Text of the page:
A gauge measuring South African manufacturing sentiment jumped to a five-month high in November, with business activity and new sales orders improving as the impact of a three-week long strike in the steel and engineering industries subsided.
Absa Group Ltd.’s purchasing managers’ index, compiled by the Bureau for Economic Research, rose to 57.2 from 53.6 in October, the Johannesburg-based lender said Wednesday in an emailed statement. The latest release includes seasonal-adjustment factors, it said. The median of six economists’ estimates in a Bloomberg survey was 53.3.
Other factors that also drove the increase was a “ramp-up of activity and demand before the annual festive season industry break from mid-December,” the lender said. The index has remained above 50 for four consecutive months, signaling expansion in an industry that accounts for 13% of gross domestic product. That’s despite the state power utility having subjected the country to a series of renewed power outages.
The new sales orders sub-index rose to 54 from 48, mainly due to improved local demand as supply chain snarl-ups and the weaker rand saw some consumers switch to domestically manufactured goods, the lender said. The rand depreciated by almost 3% against the dollar in November, the second-worst performer among African currencies tracked by Bloomberg.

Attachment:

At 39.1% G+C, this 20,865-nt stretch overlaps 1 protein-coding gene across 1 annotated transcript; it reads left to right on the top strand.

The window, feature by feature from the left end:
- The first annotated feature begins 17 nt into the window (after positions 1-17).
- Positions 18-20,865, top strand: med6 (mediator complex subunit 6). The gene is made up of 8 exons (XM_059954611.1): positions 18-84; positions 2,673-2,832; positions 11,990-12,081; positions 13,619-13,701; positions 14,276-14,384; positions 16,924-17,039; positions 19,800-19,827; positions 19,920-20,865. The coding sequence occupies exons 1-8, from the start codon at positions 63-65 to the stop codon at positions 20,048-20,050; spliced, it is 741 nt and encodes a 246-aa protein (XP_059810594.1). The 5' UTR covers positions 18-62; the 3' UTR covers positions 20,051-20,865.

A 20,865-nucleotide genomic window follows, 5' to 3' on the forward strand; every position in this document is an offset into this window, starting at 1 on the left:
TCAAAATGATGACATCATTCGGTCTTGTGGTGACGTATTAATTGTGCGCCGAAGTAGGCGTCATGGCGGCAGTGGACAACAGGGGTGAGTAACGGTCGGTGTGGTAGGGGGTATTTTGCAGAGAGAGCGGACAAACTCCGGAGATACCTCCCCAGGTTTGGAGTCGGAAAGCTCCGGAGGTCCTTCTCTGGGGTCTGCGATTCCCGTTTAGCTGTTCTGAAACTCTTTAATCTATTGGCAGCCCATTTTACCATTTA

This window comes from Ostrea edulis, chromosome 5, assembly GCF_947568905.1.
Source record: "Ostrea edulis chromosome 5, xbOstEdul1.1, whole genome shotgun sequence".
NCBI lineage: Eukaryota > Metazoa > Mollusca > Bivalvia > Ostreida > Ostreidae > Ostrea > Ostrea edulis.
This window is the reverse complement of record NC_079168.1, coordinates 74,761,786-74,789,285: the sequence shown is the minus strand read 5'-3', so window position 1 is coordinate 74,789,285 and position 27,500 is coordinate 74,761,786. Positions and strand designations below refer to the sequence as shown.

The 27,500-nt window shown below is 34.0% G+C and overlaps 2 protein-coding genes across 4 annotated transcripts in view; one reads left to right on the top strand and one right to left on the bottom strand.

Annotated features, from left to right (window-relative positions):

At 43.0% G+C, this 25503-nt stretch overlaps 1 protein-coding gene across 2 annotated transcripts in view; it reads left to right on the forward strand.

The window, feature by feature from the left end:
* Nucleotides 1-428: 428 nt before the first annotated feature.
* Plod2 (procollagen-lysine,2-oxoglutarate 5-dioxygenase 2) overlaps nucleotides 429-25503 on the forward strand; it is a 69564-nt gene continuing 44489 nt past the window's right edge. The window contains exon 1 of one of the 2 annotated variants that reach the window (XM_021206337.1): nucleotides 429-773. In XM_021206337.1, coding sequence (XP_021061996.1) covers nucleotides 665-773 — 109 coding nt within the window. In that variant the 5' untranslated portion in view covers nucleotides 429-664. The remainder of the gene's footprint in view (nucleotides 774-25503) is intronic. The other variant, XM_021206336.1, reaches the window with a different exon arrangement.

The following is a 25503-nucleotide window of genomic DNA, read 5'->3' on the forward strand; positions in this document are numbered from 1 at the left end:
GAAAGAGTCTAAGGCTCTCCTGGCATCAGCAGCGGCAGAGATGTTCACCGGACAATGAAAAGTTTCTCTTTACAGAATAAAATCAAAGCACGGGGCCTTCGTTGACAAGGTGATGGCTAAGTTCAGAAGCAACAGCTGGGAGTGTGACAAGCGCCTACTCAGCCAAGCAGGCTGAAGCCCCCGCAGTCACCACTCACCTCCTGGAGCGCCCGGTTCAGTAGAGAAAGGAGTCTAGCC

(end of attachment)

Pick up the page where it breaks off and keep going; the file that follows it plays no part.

The barometer tracking input costs climbed to 86.7 from 84.4, as manufactures face a range of input-cost pressures, including higher prices for raw materials, packaging, energy, and shipping, and the impact of the weaker exchange rate, it said. Those are likely to be heightened by a further fuel-price increase from Wednesday.
Purchasing managers were less optimistic about the coming months. A gauge tracking expected business conditions in six months’ time dipped to 56.8 from 62.1 because of the emergence of the omicron virus variant that prompted several nations to ban travel to and from South Africa, Absa said. A fresh wave of Covid-19 infections in several key export markets, and the start of a tightening interest rate cycle by the South African Reserve Bank also soured the outlook.
Just more than a third of the November PMI responses were received after the announcement that the new variant had been detected.
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